China, Russia, India, all have conquered our celestial neighbour, the eight continent. It is essential that Europe also plays an important role in this new race. A budgetary insufficiency cannot be an excuse for a European hesitation in this initiative. Indeed, nations like the Republic of India are setting up an ambitious manned flight program, and this with a space budget much lower than that of European agencies. There are even private companies in the United States of America that are setting up the infrastructure to send astronauts to the ISS. Europe has more resources and expertise than an American company, and a reflection on the European industrial strategy will obviously be necessary: new methods must be used, SMEs, start-ups and newcomers in the space sector must be massively supported on the “Old Continent”, to enter this new Space Race of the Third Millennium. Future missions will not aim to plant flags. They are intended to secure space and resources for a variety of new European industries to come. They must make it possible to reverse the brain drain, this current flight of researchers and engineers towards countries with more ambitious space objectives. They must inspire our next generations. The aerospace sector is one of the pillars of French and European industry, we have no right to miss this launch.
In a somewhat ironic way, one could say that the Apollo program was a “successful failure”: while it ended the space race in the framework of the Cold War, Apollo did not allow to establish a permanent human presence on the Moon. Fifty years after Neil Armstrong’s first step, only twelve men have walked on the Moon. The government of President Donald Trump has established new momentum and acceleration in this race to the lunar surface with the ARTEMIS Program. The European Space Agency and its Managing Director Johann-Dietrich Wörner have been defending a sustainable return to the Moon for years. The only way to arouse the interest of potential investors in a lunar activity is to bring various civil society actors, researchers and industrialists to these missions. Returning to the Moon should not be the business of a single agency, and this is where Europe can pave the way. While the United States of America is preparing to bring an American to the Moon, Europe should work, in parallel, as a partner, to ensure a sustainable continuation of lunar activities beyond the first landing of ARTEMIS. This can be done by building a whole new industry in Europe focused on lunar activities and by supporting the ARTEMIS program with elements that can help make this return to the Moon the foundation for a permanent presence. Housing technologies, radiation protection, micrometeorites, dust, robotics, astronautics and ISRU (in-situ resource utilization) must be developed, and Europe must bring its unique expertise in this sector. These necessary expertise and their testing facilities, as well as demonstrators, already exist in Europe to deal with these problems.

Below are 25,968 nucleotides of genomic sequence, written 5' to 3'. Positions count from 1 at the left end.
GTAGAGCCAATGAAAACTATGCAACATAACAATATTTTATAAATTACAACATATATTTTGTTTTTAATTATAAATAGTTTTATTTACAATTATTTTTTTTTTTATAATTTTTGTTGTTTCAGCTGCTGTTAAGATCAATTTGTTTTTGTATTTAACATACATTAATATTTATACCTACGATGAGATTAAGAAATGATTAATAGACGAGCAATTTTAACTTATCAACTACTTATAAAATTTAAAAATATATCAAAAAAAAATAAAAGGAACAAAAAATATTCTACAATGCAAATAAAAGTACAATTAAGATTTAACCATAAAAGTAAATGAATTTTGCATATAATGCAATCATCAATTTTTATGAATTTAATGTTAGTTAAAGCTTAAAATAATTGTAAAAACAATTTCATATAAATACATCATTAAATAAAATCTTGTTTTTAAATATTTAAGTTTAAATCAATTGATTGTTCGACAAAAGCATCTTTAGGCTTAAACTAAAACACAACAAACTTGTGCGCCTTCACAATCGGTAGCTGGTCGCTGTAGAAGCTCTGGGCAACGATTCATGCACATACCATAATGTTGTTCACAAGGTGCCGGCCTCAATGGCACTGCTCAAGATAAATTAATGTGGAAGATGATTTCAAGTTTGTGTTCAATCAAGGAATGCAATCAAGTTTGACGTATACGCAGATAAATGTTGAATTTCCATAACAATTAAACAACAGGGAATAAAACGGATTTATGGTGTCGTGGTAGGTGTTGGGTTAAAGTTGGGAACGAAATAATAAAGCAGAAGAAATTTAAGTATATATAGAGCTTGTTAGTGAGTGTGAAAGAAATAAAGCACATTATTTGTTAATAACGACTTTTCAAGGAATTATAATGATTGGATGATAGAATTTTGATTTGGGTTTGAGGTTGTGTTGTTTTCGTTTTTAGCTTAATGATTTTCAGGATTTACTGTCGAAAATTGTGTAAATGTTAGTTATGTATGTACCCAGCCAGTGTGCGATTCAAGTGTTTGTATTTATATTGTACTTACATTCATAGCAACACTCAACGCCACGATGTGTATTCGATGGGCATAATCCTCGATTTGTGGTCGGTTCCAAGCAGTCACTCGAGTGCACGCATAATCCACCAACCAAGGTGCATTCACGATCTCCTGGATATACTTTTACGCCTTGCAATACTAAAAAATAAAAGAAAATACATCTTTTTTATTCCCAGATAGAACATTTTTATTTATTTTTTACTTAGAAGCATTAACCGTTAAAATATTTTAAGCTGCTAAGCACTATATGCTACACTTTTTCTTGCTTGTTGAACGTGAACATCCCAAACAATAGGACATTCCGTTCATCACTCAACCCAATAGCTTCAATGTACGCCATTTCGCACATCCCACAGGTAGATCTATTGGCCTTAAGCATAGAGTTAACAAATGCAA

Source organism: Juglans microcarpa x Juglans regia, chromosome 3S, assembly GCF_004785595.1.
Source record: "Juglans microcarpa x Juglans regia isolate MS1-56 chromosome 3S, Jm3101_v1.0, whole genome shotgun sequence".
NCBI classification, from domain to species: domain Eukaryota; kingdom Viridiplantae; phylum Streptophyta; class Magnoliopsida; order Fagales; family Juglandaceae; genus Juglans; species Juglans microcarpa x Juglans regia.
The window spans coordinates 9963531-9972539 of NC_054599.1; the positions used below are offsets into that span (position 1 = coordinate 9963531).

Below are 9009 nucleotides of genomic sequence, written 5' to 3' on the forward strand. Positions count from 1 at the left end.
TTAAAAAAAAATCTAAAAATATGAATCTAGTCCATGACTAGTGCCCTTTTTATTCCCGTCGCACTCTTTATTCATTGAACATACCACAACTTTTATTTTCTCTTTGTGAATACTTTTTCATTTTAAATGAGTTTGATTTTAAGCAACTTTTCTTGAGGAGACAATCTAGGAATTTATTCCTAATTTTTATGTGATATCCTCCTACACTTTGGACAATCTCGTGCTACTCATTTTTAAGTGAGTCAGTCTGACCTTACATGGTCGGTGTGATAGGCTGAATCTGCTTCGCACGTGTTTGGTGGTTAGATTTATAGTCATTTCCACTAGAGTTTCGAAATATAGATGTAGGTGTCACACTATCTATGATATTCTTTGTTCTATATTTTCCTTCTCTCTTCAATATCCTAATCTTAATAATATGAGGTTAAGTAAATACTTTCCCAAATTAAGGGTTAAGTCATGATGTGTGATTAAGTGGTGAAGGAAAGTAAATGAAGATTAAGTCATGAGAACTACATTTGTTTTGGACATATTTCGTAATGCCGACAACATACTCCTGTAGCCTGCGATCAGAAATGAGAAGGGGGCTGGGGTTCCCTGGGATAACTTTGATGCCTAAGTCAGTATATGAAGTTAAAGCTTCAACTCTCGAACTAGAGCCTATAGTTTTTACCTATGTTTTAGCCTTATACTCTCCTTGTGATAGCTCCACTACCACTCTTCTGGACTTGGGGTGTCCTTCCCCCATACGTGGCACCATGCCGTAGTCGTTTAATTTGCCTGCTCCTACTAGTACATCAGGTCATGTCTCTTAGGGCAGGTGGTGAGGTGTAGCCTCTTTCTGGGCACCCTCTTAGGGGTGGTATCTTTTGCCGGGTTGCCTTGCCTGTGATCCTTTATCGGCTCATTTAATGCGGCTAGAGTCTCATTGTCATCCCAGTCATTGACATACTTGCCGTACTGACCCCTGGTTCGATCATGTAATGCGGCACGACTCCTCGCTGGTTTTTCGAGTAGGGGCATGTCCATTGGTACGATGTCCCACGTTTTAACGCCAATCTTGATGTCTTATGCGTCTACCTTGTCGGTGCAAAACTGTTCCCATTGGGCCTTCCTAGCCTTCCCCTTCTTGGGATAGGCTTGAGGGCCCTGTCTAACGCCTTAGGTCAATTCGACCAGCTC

At a time when a new lunar race is looming, limited to planted flags, in a context of changing global balances, Europe must show a sustainable alternative, scientifically, industrially and socially viable. It is important that our nation remains at the forefront of science, technology and exploration. The decision to race towards new goals will soon be taken; the long-term future of our continent will be decided in the upcoming months. Europe must keep its Explorer spirit.